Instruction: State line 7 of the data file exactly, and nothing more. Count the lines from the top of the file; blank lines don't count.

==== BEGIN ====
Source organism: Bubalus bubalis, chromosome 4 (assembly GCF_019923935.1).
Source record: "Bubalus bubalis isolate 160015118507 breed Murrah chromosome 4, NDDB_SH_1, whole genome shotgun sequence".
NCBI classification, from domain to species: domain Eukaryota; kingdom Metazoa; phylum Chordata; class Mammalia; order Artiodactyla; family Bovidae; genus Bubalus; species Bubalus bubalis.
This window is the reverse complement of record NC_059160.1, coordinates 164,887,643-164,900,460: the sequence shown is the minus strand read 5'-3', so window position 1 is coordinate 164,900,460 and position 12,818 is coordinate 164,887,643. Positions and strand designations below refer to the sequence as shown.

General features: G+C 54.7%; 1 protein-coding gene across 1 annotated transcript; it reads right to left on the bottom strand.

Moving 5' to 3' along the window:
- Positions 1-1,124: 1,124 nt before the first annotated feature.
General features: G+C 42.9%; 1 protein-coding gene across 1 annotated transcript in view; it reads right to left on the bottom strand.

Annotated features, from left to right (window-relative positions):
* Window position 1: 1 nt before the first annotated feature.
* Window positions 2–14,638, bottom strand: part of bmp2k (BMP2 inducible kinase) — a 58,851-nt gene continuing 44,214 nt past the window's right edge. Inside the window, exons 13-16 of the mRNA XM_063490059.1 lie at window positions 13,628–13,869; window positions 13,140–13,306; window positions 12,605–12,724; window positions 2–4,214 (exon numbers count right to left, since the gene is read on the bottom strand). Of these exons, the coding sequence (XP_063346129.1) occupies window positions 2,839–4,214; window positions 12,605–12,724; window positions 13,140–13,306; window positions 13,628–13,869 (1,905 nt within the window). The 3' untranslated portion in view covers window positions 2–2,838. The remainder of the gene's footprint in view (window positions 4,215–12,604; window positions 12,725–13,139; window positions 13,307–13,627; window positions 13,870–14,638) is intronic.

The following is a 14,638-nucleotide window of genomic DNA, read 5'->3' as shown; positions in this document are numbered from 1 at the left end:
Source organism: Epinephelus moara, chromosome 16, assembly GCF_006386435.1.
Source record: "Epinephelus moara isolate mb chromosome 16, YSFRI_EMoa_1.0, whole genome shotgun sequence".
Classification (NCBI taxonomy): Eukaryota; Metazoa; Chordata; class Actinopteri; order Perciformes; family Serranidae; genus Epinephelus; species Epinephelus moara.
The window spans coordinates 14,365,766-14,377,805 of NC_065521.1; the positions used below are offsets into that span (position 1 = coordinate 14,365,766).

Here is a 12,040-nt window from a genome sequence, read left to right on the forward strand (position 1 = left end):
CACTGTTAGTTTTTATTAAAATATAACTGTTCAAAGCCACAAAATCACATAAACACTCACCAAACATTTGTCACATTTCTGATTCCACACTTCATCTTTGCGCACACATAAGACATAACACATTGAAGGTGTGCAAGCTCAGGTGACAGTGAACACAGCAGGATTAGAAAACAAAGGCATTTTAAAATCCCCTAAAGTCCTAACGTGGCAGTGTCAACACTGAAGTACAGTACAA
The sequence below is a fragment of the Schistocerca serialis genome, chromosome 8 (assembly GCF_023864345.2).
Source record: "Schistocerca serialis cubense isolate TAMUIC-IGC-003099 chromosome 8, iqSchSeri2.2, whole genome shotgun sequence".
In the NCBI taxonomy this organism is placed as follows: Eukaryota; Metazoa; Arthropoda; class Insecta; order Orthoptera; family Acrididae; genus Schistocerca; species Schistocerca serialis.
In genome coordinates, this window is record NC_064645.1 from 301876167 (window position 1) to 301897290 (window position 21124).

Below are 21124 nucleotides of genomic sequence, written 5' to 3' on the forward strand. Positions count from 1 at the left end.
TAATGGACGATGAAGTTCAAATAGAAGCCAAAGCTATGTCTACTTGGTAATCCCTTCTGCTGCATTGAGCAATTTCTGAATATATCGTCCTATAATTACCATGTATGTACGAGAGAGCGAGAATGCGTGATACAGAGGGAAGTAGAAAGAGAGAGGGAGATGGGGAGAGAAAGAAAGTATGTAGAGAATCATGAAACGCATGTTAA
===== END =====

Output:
- Positions 1-1,124: 1,124 nt before the first annotated feature.